Could You Face Weapons Charges for Defending Yourself?
The worst case scenario is happening to you right this moment and you have a weapon to defend yourself, yet you have not taken the proper avenues to make your weapon purchase legal. What do you do?
Do you pretend you do not have the weapon in order to avoid legal trouble, or do you use it to defend yourself, regardless of the legal ramifications? If you choose to defend yourself, will you face weapons charges?
These are not the best questions to ask yourself in ‘the heat of the moment,’ yet they are certainly questions to consider before you even decide to carry.
Illinois became the last state in the United States to formally issue a concealed carry program on July 9, 2013. Comparisons between Illinois and other state regulations include:
“Castle Law Doctrine" — Although a law with this name does not exist in Illinois, there is one that is very similar. According to Illinois law, you are able to defend yourself by any means necessary, even with the use of deadly force, in your own home should you feel the intruder came in without your approval and you felt in fear of your life or the life of someone you love.
“Stand Your Ground” — In other states, this means that the law does not require that you back down from defending yourself. If someone is threatening you, you are absolutely able to stand your ground with any force you deem necessary. In Illinois, it is known as the “Self Defense” statute. This states that you are able to use “justifiable force” to defend yourself. There are two levels considered to be justifiable: regular force which simply incapacitates the aggressor and deadly which is meant to cause bodily harm or death. As would be expected, certain conditions must be true in order to consider such actions to be “justifiable.”
When Can You Defend Yourself?
Several situations exist that would and would not condone the use of justifiable force. It is up to you to decide the difference at the time of the incident and up to the judge and jury to believe you after the fact. Therefore, the proper use of force is pertinent to your case and should be understood before such an emergency occurs. Guidelines of what are acceptable instances of when to use force include the following:
- Defending yourself or someone else against unlawful force;
- Preventing bodily harm or death to yourself or another person;
- Preventing a forcible felony from being committed such as sexual assault, battery, murder, robbery, arson, etc.;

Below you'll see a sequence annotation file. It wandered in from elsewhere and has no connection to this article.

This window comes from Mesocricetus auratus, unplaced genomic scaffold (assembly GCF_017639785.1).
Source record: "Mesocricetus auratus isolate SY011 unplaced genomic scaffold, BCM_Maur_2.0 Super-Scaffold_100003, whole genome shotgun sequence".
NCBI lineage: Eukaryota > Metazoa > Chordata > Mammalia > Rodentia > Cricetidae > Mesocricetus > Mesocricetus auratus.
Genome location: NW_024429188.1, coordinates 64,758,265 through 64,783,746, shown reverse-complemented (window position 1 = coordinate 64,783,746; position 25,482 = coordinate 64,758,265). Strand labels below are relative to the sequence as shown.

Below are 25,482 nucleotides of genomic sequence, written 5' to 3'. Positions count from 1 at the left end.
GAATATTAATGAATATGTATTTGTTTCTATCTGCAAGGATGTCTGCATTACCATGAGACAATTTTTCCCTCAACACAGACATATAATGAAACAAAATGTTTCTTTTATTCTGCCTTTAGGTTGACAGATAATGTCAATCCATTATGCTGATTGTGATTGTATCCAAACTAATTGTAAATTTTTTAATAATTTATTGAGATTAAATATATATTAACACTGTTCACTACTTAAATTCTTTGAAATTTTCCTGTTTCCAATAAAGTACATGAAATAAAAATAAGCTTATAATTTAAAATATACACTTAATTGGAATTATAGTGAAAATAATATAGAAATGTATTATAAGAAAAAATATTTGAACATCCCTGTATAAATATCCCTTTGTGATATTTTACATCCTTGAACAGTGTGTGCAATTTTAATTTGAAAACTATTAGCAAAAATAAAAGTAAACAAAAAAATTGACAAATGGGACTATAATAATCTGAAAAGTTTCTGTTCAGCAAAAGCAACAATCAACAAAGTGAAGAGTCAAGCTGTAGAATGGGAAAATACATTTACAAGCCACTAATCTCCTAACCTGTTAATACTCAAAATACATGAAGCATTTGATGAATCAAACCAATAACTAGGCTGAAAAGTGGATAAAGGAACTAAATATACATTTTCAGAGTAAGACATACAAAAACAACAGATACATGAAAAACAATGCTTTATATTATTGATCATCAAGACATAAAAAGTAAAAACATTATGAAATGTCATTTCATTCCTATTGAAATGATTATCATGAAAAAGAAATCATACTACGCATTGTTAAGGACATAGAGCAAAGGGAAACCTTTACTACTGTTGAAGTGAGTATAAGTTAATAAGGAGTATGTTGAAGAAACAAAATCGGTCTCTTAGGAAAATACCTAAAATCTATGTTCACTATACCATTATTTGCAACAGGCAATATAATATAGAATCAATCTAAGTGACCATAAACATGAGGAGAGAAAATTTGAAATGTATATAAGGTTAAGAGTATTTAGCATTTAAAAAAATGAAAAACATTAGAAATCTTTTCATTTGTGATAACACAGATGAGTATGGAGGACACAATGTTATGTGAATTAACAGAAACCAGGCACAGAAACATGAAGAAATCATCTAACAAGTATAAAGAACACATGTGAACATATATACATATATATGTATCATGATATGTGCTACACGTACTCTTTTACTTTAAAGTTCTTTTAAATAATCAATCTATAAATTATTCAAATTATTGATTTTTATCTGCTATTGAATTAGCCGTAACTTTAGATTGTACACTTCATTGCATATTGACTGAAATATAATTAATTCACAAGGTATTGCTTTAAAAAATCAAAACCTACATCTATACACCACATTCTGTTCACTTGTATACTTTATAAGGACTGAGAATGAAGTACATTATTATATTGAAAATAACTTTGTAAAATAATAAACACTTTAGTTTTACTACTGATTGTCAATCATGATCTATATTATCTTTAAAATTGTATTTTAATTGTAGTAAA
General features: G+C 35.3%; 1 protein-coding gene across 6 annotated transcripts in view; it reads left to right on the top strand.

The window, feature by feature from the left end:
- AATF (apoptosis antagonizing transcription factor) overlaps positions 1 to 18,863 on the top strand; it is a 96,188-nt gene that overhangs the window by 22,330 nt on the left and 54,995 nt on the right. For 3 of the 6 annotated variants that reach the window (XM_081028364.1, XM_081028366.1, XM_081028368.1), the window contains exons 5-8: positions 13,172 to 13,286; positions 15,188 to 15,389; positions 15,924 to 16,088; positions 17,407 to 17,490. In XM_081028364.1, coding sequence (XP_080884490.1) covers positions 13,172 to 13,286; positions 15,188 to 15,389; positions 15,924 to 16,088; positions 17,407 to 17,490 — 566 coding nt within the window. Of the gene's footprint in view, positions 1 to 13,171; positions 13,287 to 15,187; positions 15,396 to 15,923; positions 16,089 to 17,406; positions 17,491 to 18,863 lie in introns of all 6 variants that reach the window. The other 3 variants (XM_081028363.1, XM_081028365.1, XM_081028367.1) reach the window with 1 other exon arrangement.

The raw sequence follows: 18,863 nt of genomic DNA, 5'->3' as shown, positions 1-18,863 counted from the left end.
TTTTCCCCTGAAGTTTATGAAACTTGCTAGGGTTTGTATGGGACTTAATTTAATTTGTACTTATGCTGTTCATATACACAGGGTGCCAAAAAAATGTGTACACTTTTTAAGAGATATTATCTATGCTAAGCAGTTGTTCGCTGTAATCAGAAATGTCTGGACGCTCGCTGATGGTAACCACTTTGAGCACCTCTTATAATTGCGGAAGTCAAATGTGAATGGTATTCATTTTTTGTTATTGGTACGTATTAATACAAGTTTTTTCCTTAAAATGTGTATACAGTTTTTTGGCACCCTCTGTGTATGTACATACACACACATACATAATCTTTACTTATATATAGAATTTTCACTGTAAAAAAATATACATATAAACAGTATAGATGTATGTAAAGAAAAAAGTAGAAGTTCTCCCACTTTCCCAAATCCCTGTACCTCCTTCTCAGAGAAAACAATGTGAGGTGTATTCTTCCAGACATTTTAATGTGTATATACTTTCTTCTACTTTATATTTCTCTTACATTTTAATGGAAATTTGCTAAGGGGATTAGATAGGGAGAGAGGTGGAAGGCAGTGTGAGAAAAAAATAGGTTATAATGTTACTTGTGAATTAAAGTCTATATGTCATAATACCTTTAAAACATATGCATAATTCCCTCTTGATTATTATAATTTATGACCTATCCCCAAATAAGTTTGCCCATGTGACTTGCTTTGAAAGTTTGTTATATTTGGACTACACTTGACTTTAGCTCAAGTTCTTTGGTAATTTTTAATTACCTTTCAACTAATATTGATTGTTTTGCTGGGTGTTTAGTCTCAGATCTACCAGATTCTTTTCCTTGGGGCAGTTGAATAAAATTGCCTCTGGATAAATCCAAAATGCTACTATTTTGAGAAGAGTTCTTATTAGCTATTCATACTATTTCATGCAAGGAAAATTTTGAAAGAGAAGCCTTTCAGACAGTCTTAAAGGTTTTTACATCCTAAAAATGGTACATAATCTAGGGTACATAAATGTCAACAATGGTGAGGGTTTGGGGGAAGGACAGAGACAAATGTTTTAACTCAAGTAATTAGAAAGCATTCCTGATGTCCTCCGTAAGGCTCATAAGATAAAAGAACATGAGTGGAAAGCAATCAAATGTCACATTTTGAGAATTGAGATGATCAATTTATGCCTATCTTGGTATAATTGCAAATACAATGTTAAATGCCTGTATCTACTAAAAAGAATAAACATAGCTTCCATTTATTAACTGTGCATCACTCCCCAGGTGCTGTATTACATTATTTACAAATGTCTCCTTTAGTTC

- Preventing a break-in or attack on a dwelling; or
- Protecting property in your or a family member's possession or household.
Just as there are acceptable instances for the use of force, there are also multiple situations where force would not be appropriate. Examples of circumstances are:
- If you are the aggressor;
- If you are over-reacting;
- If you are the person committing the crime; or
- If you are the one provoking force.
In all cases in which force was used, the following must be true in order to have a potential defense case. These are:
- Impending danger or threat to you, someone else, or your property;
- The threat must be unlawful;
- You must believe that danger exists in which force is required; and
- Your force must be equal to the threat.
Therefore, if someone is breaking into your home and you turn on the light which results in them leaving, it is not appropriate to use deadly force. However, if you turn on the light, yell through the door that they are not welcome, and still they are aggressively attempting to enter and the door swings open or the window breaks, you potentially may have a defense case. Yet, these cases depend heavily on the facts at the time of the situation and every situation is different. Determining if you have a viable case is best done by contacting an attorney.
Firearm Possession Laws
Although you may be in your dwelling and are defending yourself, or you are in your car and are preventing a carjacking from occurring, if you are carrying your weapon without a permit or own a weapon without the identification card, there is still a potential for additional charges being filed against you. Therefore, if firearms are your choice of defense, it is best to be sure that you have everything completed on your end BEFORE an emergency occurs. There are two documents that are necessary for your weapon to be legal:
- Firearms Owner’s Identification (FOID) — To legally possess firearms or ammunition, Illinois residents must have a Firearm Owner’s Identification (FOID) card, which is issued by the Illinois State Police to any qualified applicant; and
- Concealed Carry License (CCL) — Firearm Concealed Carry Act became state law (430 ILCS 66). This law requires an Illinois Concealed Carry License to carry a concealed firearm in Illinois.
In the event that you need to use your weapon, and for whatever reason you have not had the opportunity to make your ownership legal, an attorney is highly recommended. An aggressive lawyer who fights for your rights will make the difference between penalties or understanding from the judge and jury. You will want someone with years of experience and prides themselves by putting the needs of their clients first. If you are looking for a DuPage County, IL criminal defense attorney, contact Davi Law Group, LLC today.